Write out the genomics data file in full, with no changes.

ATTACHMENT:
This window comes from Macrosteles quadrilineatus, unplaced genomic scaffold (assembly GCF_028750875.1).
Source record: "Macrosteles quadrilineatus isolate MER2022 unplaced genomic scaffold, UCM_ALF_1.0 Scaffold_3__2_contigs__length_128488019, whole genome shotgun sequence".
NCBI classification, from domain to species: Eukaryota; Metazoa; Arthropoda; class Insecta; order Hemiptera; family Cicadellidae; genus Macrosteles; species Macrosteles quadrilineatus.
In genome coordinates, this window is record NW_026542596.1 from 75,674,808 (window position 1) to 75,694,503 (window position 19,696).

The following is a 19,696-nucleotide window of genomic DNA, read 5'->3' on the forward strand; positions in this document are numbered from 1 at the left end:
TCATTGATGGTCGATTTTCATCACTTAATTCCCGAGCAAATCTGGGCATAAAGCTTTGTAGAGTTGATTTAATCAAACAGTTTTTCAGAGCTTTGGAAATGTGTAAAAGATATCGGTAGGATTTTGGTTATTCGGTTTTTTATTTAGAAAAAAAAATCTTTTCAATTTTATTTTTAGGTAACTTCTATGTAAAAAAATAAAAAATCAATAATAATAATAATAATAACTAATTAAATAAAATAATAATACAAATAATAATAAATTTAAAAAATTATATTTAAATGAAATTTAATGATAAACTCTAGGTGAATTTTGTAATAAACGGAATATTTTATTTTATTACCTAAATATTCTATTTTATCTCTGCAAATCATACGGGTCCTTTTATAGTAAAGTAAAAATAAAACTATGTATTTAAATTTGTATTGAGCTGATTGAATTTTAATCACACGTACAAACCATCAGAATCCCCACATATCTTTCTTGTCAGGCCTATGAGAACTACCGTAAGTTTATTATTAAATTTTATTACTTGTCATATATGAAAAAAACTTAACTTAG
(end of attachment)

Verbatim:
This window comes from Macrosteles quadrilineatus, unplaced genomic scaffold (assembly GCF_028750875.1).
Source record: "Macrosteles quadrilineatus isolate MER2022 unplaced genomic scaffold, UCM_ALF_1.0 Scaffold_3__2_contigs__length_128488019, whole genome shotgun sequence".
NCBI classification, from domain to species: Eukaryota; Metazoa; Arthropoda; class Insecta; order Hemiptera; family Cicadellidae; genus Macrosteles; species Macrosteles quadrilineatus.
In genome coordinates, this window is record NW_026542596.1 from 75,674,808 (window position 1) to 75,694,503 (window position 19,696).

The following is a 19,696-nucleotide window of genomic DNA, read 5'->3' on the forward strand; positions in this document are numbered from 1 at the left end:
TCATTGATGGTCGATTTTCATCACTTAATTCCCGAGCAAATCTGGGCATAAAGCTTTGTAGAGTTGATTTAATCAAACAGTTTTTCAGAGCTTTGGAAATGTGTAAAAGATATCGGTAGGATTTTGGTTATTCGGTTTTTTATTTAGAAAAAAAAATCTTTTCAATTTTATTTTTAGGTAACTTCTATGTAAAAAAATAAAAAATCAATAATAATAATAATAATAACTAATTAAATAAAATAATAATACAAATAATAATAAATTTAAAAAATTATATTTAAATGAAATTTAATGATAAACTCTAGGTGAATTTTGTAATAAACGGAATATTTTATTTTATTACCTAAATATTCTATTTTATCTCTGCAAATCATACGGGTCCTTTTATAGTAAAGTAAAAATAAAACTATGTATTTAAATTTGTATTGAGCTGATTGAATTTTAATCACACGTACAAACCATCAGAATCCCCACATATCTTTCTTGTCAGGCCTATGAGAACTACCGTAAGTTTATTATTAAATTTTATTACTTGTCATATATGAAAAAAACTTAACTTAG